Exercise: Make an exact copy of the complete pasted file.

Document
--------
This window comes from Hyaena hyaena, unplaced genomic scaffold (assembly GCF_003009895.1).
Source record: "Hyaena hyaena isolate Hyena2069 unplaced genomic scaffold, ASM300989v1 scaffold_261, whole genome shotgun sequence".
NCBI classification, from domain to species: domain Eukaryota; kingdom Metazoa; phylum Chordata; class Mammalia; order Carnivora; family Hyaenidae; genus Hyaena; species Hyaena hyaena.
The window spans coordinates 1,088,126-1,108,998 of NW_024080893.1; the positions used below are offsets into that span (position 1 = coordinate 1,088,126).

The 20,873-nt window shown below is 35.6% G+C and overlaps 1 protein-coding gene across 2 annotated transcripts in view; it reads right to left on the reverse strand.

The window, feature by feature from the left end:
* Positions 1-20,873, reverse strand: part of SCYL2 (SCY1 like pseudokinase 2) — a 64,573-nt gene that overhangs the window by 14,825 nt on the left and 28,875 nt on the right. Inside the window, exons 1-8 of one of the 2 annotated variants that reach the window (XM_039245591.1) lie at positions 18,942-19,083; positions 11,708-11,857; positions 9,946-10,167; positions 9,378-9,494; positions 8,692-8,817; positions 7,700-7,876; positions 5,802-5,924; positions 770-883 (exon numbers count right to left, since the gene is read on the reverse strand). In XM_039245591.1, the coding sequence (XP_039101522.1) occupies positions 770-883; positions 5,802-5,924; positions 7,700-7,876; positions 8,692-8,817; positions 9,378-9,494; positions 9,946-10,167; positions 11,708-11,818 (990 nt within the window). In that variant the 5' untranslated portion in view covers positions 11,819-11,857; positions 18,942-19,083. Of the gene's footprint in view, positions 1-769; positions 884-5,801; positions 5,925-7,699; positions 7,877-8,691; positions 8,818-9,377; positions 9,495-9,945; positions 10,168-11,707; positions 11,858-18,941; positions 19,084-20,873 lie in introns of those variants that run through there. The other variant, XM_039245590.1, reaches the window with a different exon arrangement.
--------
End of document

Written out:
This window comes from Hyaena hyaena, unplaced genomic scaffold (assembly GCF_003009895.1).
Source record: "Hyaena hyaena isolate Hyena2069 unplaced genomic scaffold, ASM300989v1 scaffold_261, whole genome shotgun sequence".
NCBI classification, from domain to species: domain Eukaryota; kingdom Metazoa; phylum Chordata; class Mammalia; order Carnivora; family Hyaenidae; genus Hyaena; species Hyaena hyaena.
The window spans coordinates 1,088,126-1,108,998 of NW_024080893.1; the positions used below are offsets into that span (position 1 = coordinate 1,088,126).

The 20,873-nt window shown below is 35.6% G+C and overlaps 1 protein-coding gene across 2 annotated transcripts in view; it reads right to left on the reverse strand.

The window, feature by feature from the left end:
* Positions 1-20,873, reverse strand: part of SCYL2 (SCY1 like pseudokinase 2) — a 64,573-nt gene that overhangs the window by 14,825 nt on the left and 28,875 nt on the right. Inside the window, exons 1-8 of one of the 2 annotated variants that reach the window (XM_039245591.1) lie at positions 18,942-19,083; positions 11,708-11,857; positions 9,946-10,167; positions 9,378-9,494; positions 8,692-8,817; positions 7,700-7,876; positions 5,802-5,924; positions 770-883 (exon numbers count right to left, since the gene is read on the reverse strand). In XM_039245591.1, the coding sequence (XP_039101522.1) occupies positions 770-883; positions 5,802-5,924; positions 7,700-7,876; positions 8,692-8,817; positions 9,378-9,494; positions 9,946-10,167; positions 11,708-11,818 (990 nt within the window). In that variant the 5' untranslated portion in view covers positions 11,819-11,857; positions 18,942-19,083. Of the gene's footprint in view, positions 1-769; positions 884-5,801; positions 5,925-7,699; positions 7,877-8,691; positions 8,818-9,377; positions 9,495-9,945; positions 10,168-11,707; positions 11,858-18,941; positions 19,084-20,873 lie in introns of those variants that run through there. The other variant, XM_039245590.1, reaches the window with a different exon arrangement.